Super PACs out-raise candidates, thanks to super donors
Huge donations raise ethical questions
Thanks to a small number of wealthy individuals, the outside spending groups known as “super PACs” that are working to put the four leading GOP candidates in the White House collectively raised more than the candidates themselves in January.
Candidates Mitt Romney, Rick Santorum, Newt Gingrich and Ron Paul raised a combined $21.1 million for the month, according to Federal Election Commission records, while the four primary super PACs backing them raised $22.1 million.
Donors to candidates number in the thousands, but they may only give $2,500 per candidate, per election. Super PAC donors, thanks to the Citizens United Supreme Court decision and a lower-cour ruling, can give unlimited amounts. The funds can come from billionaires, corporations and labor unions. So far this election, the funds have been spent overwhelmingly on advertising disparaging competing candidates.
Super PACs are prohibited from coordinating their activities with the candidates.
The average donation to a super PAC filing in January was $63,000, according to a Center for Public Integrity analysis of FEC data.
Two of the super PACs — “Winning Our Future,” supporting Newt Gingrich and “Endorse Liberty,” supporting Ron Paul — are dominated by a single donor.
Of the $11 million Winning Our Future raised in January, $10 million — about 90 percent of the total for the month — came from billionaire casino owner Sheldon Adelson and his wife. That’s in addition to $1 million given by other Adelson family members to the PAC last year.
Of the $2.4 million raised by the pro-Ron Paul super PAC "Endorse Liberty," $1.7 million — more than 70 percent — came from Peter Thiel, hedge fund manager, co-founder of PayPal and early Facebook investor. That’s on top of the $900,000 he gave last year.
The "Red, White and Blue Fund," which supports Santorum, is propped up by two big investors. Of the $2.1 million it raised in January, $1 million came from Louisiana energy company president William J. Doré and $669,000 came from retired mutual fund executive Foster Friess, making up about 80 percent of the total.
When the Citizens United decision was handed down, the fear was that corporations would dip into their treasuries to fund outside spending groups. Most of the corporate giving to super PACs in the presidential race has been from wealthy individuals or limited partnerships, not publicly traded corporations.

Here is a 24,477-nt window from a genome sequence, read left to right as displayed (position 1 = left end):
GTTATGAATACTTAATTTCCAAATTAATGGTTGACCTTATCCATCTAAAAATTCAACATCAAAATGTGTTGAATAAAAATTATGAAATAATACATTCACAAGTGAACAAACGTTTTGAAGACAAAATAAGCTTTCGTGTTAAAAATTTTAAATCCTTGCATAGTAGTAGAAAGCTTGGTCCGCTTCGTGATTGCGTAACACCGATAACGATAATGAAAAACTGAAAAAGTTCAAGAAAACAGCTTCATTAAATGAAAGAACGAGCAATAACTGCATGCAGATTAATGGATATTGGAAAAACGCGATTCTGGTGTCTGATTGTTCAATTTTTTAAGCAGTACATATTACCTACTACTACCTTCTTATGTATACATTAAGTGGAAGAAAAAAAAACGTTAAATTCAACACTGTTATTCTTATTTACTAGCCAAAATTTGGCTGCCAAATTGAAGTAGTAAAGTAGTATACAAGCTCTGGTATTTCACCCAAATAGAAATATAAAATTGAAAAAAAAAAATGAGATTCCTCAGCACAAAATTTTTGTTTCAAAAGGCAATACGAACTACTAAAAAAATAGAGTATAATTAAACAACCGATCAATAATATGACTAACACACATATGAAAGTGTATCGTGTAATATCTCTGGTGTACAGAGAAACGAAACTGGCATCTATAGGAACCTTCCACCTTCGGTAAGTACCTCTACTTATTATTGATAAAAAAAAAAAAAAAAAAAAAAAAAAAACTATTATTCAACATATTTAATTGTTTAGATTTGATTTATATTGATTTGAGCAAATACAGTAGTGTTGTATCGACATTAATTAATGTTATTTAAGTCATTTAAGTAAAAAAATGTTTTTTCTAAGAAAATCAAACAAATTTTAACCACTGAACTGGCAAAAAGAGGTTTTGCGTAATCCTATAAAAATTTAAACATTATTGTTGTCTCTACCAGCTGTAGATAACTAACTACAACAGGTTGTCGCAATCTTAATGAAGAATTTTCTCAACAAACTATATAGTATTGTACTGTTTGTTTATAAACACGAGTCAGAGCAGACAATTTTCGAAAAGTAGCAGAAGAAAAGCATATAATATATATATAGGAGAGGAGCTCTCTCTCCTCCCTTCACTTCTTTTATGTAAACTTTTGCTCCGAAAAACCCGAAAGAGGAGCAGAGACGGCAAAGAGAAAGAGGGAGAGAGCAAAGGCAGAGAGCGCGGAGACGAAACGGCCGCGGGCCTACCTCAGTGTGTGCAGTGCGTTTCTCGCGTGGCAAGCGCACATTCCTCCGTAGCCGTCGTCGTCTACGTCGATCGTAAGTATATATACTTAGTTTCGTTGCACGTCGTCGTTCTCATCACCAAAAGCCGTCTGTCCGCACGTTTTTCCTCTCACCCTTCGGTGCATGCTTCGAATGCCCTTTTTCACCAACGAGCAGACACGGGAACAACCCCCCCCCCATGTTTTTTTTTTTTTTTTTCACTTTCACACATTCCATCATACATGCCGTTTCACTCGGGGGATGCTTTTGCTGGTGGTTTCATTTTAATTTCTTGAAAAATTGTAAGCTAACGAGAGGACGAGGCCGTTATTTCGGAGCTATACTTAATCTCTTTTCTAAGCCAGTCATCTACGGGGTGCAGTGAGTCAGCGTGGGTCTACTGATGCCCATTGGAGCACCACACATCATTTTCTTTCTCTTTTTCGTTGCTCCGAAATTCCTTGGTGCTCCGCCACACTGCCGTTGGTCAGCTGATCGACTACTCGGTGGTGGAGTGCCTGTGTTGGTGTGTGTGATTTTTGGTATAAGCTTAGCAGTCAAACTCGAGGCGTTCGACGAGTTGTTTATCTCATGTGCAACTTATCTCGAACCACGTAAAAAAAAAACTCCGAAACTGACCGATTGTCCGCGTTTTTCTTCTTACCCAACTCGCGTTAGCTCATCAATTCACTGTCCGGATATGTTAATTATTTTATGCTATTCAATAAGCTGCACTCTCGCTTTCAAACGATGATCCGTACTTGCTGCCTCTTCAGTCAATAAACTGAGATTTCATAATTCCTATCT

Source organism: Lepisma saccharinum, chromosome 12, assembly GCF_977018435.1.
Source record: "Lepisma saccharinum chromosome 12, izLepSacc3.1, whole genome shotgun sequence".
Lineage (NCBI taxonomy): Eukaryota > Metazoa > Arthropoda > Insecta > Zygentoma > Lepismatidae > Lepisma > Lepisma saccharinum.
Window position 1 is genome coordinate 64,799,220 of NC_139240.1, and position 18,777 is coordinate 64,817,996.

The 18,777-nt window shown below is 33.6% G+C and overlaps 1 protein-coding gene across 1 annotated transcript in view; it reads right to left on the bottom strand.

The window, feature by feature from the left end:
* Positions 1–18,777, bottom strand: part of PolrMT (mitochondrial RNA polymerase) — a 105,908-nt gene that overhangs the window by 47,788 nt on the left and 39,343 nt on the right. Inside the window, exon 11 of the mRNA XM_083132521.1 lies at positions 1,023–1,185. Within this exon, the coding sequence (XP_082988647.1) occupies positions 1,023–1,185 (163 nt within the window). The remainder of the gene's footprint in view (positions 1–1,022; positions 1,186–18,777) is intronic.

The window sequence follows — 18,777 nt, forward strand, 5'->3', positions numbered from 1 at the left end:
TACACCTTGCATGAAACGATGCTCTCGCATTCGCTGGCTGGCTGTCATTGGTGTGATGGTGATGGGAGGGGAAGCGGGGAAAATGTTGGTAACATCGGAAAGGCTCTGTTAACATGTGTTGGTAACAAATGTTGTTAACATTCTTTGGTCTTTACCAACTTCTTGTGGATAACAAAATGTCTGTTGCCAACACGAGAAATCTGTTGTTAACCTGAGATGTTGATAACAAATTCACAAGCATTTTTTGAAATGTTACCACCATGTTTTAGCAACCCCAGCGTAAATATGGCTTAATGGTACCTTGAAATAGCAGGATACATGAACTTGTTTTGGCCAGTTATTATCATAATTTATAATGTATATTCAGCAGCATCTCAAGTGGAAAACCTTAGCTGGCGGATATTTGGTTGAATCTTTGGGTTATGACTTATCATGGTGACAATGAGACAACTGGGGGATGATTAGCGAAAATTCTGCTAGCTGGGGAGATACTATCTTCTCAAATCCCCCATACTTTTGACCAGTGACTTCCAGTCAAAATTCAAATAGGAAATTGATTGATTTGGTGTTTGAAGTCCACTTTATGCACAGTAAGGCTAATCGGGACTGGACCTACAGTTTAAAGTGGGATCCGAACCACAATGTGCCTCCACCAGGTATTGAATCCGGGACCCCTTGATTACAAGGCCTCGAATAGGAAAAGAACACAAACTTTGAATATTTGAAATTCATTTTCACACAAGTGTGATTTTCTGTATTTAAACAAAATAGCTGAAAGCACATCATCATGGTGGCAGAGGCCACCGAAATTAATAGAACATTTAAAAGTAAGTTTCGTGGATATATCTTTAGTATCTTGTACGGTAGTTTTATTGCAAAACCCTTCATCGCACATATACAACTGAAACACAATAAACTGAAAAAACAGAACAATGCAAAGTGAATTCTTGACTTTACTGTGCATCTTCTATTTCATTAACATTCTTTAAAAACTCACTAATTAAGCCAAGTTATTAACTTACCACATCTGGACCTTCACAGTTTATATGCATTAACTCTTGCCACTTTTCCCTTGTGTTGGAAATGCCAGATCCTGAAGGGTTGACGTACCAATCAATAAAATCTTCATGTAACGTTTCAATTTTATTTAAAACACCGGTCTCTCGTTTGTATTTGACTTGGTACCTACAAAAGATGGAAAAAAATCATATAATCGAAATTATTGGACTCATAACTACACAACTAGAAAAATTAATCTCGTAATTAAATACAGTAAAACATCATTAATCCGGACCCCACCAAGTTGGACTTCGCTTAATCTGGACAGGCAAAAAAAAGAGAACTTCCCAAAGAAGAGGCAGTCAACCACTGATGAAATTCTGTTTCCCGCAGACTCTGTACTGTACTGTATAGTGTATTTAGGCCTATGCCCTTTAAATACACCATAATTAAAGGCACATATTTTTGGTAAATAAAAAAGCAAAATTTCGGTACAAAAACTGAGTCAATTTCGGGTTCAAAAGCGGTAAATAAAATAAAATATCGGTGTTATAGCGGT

So much money coming from individuals raises questions from campaign finance watchdogs.
“The danger is, the candidate depends on a very small group of donors, and after (he or she) is elected, those donors are going to be on speed dial,” said Bill Allison, editorial director at the Sunlight Foundation, an organization that promotes transparency in government.
Stories have shown that the White House is beholden to campaign “bundlers” who put together comparatively small sums for the candidate, he said.
“What’s going to happen when they’re beholden to donors who have given millions and come asking for favors?” Allison said.
In January, Gingrich’s campaign raised $5.6 million, about half the total of the super PAC. Paul’s campaign raised $4.5 million, more than Endorse Liberty’s $2.4 million. Santorum also raised $4.5 million, more than twice the amount of the super PAC.
"Restore Our Future," which supports Romney, raised $6.6 million, slightly more than the Romney campaign, which brought in $6.5 million. The PAC's top donor is retired hedge fund manager Julian Robertson of Tiger Management LLC, who gave $250,000 in January to go with the $1 million he gave last year.
Despite the Adelsons’ generosity, Restore Our Future still dwarfs the other outside spending groups. The super PAC has raised a total of $36.8 million, and at the end of January had $16.3 million in cash on hand. “Winning” has raised $13.1 million and had only $2.4 million in the bank.
Not all the top donations went to pro-candidate groups. Texas billionaire Harold C. Simmons, owner of Contran Corp., wrote a check to conservative super PAC American Crossroads for $5 million on Jan. 13. Contran is a holding company that deals in chemicals, metals and waste management, among other lines of business.
Simmons has emerged as the biggest donor to super PACs. With the latest $5 million contribution, Simmons and his companies have given $16.2 million, with $14 million going to American Crossroads, according to data from the Center for Responsive Politics and the FEC.
Simmons himself has personally donated $10 million to American Crossroads since the group’s inception in 2010. Meanwhile, Contran Corp. has contributed an additional $2 million to the group, and two other of Simmons’ companies – Dixie Rice Agricultural Corp. and Southwest Louisiana Land, LLC – each contributed $1 million.
Additionally, Contran Corp. donated $1 million to “Make Us Great Again,” a super PAC that supported Texas Gov. Rick Perry’s unsuccessful presidential bid. Simmons also cut a $100,000 personal check to another pro-Perry super PAC, “Americans for Rick Perry,” which later changed its name to the “Restoring Prosperity Fund.”
He’s further donated $1 million to the pro-Gingrich super PAC Winning Our Future, and $100,000 to the pro-Romney super PAC Restore Our Future.
Reprinted by permission of The Center for Public Integrity.